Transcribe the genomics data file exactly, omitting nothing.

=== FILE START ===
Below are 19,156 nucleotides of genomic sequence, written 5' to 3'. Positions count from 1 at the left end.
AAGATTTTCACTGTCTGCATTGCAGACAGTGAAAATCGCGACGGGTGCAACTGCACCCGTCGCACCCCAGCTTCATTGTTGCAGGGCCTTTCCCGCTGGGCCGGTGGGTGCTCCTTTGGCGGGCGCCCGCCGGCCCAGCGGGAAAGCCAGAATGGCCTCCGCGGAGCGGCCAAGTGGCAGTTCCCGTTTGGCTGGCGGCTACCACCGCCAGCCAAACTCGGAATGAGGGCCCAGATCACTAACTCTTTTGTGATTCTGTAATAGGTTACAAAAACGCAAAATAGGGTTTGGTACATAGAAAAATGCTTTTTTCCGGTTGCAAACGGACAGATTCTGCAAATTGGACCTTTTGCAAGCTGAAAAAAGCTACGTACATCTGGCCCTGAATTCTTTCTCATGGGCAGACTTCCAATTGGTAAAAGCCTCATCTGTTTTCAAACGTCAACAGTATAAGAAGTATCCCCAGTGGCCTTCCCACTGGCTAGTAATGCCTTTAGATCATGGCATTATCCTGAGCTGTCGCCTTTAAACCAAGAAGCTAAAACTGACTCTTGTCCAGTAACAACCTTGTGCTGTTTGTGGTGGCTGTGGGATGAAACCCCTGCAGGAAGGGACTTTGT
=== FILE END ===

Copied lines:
Below are 19,156 nucleotides of genomic sequence, written 5' to 3'. Positions count from 1 at the left end.
AAGATTTTCACTGTCTGCATTGCAGACAGTGAAAATCGCGACGGGTGCAACTGCACCCGTCGCACCCCAGCTTCATTGTTGCAGGGCCTTTCCCGCTGGGCCGGTGGGTGCTCCTTTGGCGGGCGCCCGCCGGCCCAGCGGGAAAGCCAGAATGGCCTCCGCGGAGCGGCCAAGTGGCAGTTCCCGTTTGGCTGGCGGCTACCACCGCCAGCCAAACTCGGAATGAGGGCCCAGATCACTAACTCTTTTGTGATTCTGTAATAGGTTACAAAAACGCAAAATAGGGTTTGGTACATAGAAAAATGCTTTTTTCCGGTTGCAAACGGACAGATTCTGCAAATTGGACCTTTTGCAAGCTGAAAAAAGCTACGTACATCTGGCCCTGAATTCTTTCTCATGGGCAGACTTCCAATTGGTAAAAGCCTCATCTGTTTTCAAACGTCAACAGTATAAGAAGTATCCCCAGTGGCCTTCCCACTGGCTAGTAATGCCTTTAGATCATGGCATTATCCTGAGCTGTCGCCTTTAAACCAAGAAGCTAAAACTGACTCTTGTCCAGTAACAACCTTGTGCTGTTTGTGGTGGCTGTGGGATGAAACCCCTGCAGGAAGGGACTTTGT